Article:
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Biol Lett. 2013 Jul 3;9(4):20130161. doi: 10.1098/rsbl.2013.0161. Print 2013 Aug 23.

Hawkmoths produce anti-bat ultrasound.

Author information

1
Department of Biological Sciences, Boise State University, Boise,ID 83725, USA. jessebarber@boisestate.edu

Abstract

Bats and moths have been engaged in aerial warfare for nearly 65 Myr. This arms race has produced a suite of counter-adaptations in moths, including bat-detecting ears. One set of defensive strategies involves the active production of sound; tiger moths' ultrasonic replies to bat attack have been shown to startle bats, warn the predators of bad taste and jam their biosonar. Here, we report that hawkmoths in the Choerocampina produce entirely ultrasonic sounds in response to tactile stimulation and the playback of biosonar attack sequences. Males do so by grating modified scraper scales on the outer surface of the genital valves against the inner margin of the last abdominal tergum. Preliminary data indicate that females also produce ultrasound to touch and playback of echolocation attack, but they do so with an entirely different mechanism. The anti-bat function of these sounds is unknown but might include startling, cross-family acoustic mimicry, warning of unprofitability or physical defence and/or jamming of echolocation. Hawkmoths present a novel and tractable system to study both the function and evolution of anti-bat defences.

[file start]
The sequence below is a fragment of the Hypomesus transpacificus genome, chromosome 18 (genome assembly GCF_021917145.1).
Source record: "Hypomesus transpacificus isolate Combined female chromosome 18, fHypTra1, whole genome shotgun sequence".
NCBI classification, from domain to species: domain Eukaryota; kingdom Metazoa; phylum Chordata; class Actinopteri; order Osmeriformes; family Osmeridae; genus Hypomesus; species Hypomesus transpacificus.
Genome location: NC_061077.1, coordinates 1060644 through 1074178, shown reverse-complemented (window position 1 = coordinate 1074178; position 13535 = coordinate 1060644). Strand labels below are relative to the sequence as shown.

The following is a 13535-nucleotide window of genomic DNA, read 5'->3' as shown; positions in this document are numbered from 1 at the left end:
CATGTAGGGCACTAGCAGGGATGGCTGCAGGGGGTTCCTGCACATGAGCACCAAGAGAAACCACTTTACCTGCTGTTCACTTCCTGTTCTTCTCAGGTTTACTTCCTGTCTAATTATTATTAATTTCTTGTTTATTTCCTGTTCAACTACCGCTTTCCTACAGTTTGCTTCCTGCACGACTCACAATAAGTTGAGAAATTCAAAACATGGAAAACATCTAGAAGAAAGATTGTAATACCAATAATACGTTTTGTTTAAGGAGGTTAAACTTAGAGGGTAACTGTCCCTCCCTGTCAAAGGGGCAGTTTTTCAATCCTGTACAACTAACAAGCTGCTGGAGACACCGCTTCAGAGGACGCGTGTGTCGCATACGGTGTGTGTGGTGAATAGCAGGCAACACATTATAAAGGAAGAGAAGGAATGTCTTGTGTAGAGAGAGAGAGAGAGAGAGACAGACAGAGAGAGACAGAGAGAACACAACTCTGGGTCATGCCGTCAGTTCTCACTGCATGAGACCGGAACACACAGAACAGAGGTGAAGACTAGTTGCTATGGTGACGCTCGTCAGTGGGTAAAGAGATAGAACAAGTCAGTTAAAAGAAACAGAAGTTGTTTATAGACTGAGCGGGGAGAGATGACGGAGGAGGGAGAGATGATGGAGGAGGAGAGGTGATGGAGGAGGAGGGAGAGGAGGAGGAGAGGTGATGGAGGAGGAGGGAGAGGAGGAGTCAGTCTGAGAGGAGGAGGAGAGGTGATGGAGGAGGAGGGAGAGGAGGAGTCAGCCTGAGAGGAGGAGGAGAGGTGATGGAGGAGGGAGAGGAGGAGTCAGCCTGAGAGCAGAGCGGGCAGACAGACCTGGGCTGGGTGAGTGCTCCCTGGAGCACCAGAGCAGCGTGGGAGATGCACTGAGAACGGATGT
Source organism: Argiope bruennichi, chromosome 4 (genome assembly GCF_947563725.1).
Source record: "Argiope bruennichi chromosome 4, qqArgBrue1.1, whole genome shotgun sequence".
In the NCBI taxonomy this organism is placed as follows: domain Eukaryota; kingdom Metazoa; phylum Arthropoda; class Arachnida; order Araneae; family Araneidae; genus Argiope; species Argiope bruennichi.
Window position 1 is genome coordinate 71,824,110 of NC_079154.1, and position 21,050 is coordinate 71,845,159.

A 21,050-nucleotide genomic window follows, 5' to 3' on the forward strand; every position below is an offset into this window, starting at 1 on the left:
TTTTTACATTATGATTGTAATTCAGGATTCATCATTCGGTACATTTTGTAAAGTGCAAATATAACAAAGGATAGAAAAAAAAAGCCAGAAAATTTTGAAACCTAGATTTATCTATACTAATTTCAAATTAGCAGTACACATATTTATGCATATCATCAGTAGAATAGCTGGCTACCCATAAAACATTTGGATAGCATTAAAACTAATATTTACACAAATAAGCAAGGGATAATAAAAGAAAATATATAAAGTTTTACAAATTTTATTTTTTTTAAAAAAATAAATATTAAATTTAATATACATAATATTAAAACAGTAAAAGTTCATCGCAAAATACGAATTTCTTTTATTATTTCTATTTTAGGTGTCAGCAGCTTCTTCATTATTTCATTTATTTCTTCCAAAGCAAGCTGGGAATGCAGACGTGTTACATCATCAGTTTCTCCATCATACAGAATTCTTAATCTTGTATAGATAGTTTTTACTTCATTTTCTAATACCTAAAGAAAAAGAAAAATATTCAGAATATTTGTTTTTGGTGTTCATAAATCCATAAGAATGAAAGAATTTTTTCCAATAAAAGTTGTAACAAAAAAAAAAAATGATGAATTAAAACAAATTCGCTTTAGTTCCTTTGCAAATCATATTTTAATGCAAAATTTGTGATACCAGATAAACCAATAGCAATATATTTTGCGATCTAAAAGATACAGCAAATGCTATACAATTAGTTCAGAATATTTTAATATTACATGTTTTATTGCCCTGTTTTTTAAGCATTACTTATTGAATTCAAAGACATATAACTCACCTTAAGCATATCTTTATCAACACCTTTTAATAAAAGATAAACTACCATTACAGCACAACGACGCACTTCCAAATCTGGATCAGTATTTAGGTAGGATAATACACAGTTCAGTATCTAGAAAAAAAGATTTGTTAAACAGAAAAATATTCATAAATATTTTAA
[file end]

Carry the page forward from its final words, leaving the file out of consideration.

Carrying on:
KEYWORDS:

Sphingidae; arms race; bat; echolocation; sphinx moth

PMID:
23825084
PMCID:
PMC3730625
DOI:
10.1098/rsbl.2013.0161
[Indexed for MEDLINE]
Free PMC Article

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